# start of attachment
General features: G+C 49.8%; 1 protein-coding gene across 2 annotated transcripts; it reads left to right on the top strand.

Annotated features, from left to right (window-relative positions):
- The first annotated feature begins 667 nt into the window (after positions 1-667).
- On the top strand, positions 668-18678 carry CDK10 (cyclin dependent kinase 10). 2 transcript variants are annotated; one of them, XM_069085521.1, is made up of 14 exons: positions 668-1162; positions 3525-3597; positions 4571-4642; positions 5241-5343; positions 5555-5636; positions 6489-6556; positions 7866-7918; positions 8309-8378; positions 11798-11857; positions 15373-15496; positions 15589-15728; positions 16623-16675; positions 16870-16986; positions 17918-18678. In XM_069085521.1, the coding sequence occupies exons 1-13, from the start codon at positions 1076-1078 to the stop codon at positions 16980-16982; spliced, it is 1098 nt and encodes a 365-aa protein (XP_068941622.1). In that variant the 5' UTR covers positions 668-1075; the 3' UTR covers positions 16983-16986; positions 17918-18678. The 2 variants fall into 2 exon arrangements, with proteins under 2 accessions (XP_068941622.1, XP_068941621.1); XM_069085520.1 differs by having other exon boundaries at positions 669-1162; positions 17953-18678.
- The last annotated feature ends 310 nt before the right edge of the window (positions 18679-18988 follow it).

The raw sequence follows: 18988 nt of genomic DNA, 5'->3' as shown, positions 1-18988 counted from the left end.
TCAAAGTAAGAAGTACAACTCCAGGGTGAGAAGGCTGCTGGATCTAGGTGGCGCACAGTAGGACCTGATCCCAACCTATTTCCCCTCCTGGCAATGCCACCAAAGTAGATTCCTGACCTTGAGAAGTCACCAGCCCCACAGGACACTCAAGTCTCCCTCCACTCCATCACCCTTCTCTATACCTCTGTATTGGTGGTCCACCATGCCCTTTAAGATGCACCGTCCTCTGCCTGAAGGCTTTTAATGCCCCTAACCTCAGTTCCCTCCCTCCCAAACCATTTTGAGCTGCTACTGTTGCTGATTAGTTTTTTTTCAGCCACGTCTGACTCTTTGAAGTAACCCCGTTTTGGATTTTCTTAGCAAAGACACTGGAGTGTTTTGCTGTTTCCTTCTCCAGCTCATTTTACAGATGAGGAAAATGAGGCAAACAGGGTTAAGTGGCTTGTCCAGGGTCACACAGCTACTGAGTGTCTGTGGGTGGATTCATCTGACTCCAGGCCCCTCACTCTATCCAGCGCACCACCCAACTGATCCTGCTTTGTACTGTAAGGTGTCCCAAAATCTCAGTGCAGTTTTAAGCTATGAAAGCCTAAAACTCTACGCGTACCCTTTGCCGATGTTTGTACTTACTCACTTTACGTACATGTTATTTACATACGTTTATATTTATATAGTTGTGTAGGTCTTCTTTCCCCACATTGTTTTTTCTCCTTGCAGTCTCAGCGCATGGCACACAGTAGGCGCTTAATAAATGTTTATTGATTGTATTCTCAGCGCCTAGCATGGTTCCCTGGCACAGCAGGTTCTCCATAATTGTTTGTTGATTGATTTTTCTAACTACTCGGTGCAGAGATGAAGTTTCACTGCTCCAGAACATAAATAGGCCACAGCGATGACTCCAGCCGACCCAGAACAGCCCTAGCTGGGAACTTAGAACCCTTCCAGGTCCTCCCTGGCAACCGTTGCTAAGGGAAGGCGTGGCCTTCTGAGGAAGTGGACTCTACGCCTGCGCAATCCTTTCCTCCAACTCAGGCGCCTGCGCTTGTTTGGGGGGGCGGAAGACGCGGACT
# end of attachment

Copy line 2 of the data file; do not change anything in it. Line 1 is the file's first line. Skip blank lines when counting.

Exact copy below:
Annotated features, from left to right (window-relative positions):